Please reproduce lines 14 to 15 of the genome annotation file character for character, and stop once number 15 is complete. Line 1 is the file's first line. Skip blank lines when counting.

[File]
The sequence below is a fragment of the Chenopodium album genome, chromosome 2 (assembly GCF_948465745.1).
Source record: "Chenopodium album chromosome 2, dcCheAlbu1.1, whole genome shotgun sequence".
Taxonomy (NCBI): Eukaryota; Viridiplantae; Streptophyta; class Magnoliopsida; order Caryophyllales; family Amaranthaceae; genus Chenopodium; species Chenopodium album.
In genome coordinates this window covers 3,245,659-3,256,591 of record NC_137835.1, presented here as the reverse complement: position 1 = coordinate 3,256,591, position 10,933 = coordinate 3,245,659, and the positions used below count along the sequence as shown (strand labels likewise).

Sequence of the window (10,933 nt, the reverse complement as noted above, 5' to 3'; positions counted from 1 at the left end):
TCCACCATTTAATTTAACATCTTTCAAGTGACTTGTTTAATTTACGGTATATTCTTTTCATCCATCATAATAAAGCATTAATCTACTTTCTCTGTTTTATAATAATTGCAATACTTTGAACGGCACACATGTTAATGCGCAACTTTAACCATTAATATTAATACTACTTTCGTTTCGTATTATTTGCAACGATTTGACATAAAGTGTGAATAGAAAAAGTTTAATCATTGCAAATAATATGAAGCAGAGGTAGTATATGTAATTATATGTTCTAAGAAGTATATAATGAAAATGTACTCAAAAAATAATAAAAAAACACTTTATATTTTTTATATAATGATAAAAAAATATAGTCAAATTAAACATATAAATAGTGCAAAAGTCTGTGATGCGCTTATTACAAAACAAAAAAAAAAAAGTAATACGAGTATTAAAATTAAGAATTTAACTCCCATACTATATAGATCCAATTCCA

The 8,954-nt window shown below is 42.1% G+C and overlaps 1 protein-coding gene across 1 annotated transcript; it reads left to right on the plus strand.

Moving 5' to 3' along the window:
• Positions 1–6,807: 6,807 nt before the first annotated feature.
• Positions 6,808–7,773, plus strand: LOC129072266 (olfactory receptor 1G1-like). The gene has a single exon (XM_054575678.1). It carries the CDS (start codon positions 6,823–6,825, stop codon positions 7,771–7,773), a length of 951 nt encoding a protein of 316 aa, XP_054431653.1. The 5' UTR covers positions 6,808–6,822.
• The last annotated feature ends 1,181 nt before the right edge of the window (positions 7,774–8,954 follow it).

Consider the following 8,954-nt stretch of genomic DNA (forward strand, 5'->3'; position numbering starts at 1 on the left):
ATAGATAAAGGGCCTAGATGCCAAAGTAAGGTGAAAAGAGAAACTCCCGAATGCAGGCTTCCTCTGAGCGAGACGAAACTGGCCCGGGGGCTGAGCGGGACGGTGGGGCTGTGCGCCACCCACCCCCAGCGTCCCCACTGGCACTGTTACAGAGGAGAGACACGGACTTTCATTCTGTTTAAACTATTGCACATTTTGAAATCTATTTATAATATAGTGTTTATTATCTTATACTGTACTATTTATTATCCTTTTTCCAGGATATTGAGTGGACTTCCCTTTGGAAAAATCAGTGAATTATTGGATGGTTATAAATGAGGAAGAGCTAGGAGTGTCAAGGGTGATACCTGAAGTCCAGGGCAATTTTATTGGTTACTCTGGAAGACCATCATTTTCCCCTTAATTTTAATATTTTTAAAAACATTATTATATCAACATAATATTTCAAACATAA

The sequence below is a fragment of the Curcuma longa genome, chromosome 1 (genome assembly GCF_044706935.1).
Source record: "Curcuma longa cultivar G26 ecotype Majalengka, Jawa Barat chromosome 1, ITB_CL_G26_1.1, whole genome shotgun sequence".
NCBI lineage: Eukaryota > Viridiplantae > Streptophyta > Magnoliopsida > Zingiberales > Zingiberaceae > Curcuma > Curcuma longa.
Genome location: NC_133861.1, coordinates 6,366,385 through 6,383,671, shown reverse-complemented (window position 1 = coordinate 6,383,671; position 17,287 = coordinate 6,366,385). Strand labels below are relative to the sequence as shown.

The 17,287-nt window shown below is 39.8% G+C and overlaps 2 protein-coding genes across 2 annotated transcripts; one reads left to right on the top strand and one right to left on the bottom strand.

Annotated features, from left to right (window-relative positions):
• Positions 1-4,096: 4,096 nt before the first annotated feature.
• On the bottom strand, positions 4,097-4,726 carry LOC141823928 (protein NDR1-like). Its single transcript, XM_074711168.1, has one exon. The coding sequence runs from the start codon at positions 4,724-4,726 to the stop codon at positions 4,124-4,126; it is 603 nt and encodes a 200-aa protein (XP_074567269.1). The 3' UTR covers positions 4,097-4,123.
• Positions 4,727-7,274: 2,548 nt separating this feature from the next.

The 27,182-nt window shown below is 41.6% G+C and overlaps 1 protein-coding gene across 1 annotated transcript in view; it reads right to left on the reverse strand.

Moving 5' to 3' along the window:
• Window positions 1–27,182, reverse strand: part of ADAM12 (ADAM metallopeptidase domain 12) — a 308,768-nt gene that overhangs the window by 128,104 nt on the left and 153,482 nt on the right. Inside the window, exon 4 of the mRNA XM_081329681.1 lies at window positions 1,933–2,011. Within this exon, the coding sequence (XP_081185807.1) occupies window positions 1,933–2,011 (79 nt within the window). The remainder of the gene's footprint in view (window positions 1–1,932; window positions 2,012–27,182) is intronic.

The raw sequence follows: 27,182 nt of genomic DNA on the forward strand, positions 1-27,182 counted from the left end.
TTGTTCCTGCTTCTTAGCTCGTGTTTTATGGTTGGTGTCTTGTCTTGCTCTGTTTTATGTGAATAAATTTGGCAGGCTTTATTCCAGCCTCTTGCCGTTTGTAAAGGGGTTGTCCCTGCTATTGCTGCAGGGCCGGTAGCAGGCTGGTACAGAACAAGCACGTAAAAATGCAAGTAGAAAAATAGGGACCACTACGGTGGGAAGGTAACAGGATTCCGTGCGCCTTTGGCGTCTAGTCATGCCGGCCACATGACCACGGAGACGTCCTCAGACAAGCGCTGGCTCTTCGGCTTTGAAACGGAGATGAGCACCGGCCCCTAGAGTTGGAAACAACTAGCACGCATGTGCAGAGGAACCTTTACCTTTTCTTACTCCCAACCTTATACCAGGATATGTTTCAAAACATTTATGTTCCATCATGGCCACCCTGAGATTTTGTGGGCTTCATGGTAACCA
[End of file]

The sequence below is a fragment of the Curcuma longa genome, chromosome 1 (genome assembly GCF_044706935.1).
Source record: "Curcuma longa cultivar G26 ecotype Majalengka, Jawa Barat chromosome 1, ITB_CL_G26_1.1, whole genome shotgun sequence".